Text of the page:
Facing Repossession? House and property repossesion advice.
With most mortgages if a borrower falls behind with mortgage repayments (mortgage arrears) the lender is legally entitled to repossess the property. You can usually be in arrears for at least 2 months before your house can be repossessed. The exact period will be spelt out in the terms and conditions of your mortgage agreement.
Look for the heading "Power of Sale" or Default in the terms and conditions of your mortgage agreement. The wording is typically reads “you must immediately pay us all the money you owe us if… you are more than (x) months late in paying any money under the loan agreement”. The lender may have to make a written demand for the money before it is technically due.
The first and most important piece of advice is therfore to look at the terms and conditions of your mortgage and make sure you understand them fully. If not seek legal advice and get them explained to you.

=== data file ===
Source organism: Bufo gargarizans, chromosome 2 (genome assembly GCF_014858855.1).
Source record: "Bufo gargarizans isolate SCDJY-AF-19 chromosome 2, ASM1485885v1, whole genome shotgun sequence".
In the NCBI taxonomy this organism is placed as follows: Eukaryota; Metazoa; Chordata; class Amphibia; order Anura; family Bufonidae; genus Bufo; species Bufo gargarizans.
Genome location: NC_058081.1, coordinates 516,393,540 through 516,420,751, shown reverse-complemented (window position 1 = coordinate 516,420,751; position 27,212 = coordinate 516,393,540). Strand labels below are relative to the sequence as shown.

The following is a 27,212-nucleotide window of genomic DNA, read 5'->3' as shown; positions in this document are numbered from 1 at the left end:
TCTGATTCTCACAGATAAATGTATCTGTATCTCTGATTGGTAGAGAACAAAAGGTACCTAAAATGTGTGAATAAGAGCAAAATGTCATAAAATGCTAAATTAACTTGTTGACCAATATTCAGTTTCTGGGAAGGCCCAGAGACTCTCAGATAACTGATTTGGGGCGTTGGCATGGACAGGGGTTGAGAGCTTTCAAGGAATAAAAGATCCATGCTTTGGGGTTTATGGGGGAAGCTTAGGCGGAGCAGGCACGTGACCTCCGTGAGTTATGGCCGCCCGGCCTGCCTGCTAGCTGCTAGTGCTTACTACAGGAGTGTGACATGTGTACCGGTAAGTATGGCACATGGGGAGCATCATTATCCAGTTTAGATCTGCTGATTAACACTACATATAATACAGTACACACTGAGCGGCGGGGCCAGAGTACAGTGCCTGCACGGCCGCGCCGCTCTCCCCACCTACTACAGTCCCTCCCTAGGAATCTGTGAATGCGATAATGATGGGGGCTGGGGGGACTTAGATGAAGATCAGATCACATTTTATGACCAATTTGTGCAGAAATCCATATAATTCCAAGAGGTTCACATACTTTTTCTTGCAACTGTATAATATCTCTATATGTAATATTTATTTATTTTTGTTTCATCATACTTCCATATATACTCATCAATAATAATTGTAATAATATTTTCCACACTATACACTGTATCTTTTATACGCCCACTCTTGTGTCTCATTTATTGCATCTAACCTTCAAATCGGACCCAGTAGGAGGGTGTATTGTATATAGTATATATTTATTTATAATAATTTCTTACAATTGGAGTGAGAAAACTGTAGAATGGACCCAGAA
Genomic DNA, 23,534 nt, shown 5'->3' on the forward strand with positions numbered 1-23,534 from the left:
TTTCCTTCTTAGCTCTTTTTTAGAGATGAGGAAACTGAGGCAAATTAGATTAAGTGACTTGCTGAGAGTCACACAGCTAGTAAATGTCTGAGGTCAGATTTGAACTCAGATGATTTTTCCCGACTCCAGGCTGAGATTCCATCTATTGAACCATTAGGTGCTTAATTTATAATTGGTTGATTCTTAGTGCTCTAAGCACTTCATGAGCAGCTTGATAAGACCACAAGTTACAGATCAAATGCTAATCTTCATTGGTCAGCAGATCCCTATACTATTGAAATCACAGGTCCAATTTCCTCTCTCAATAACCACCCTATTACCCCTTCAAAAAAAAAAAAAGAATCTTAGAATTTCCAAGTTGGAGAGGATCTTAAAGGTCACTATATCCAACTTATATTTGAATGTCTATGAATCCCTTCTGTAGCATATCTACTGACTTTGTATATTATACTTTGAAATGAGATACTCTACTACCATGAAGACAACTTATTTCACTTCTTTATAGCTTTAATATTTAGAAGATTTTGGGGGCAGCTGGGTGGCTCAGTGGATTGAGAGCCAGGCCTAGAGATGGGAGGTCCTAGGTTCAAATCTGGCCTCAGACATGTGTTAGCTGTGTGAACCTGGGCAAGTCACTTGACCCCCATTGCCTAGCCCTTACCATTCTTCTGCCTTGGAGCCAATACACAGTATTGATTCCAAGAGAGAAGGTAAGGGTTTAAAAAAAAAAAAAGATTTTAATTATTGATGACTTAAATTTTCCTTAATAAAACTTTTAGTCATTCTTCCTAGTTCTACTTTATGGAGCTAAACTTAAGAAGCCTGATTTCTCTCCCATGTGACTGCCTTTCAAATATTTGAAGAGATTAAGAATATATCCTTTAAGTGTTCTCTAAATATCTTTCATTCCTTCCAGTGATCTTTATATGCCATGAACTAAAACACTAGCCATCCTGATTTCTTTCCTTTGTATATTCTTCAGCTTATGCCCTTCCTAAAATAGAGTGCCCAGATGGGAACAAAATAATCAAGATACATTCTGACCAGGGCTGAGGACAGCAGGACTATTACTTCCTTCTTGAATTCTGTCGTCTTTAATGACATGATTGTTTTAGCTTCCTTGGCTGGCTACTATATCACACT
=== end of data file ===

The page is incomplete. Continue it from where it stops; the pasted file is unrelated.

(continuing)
One way to delay house repossesion as long as possible is to pay as much as you can be afford so that the arrears are kept below the repossession level (typically 2 months) for as long as possible.
Warning The mortgage terms may entitle the lender to add late payment fees directly to the arrears so the arrears can be increasing at a much faster rate than you think. If you miss a pmortgage repayment and slip into arrears ask for a statement of account for your mortgage so you know exactly what is being added to the arrears.
If you do not have negative equity and you are facing repossession consider selling your house at auction. This is often the best option for a quick sale. The process can easily take less than two months. People who buy property at auction tend to be cash buyers or will already have their finance in place. The highest bidder will also have to pay the deposit as soon as the auction is over. Once a winning bid has been made on a property sold at auction the buyer is obliged to complete the sale within 28 days.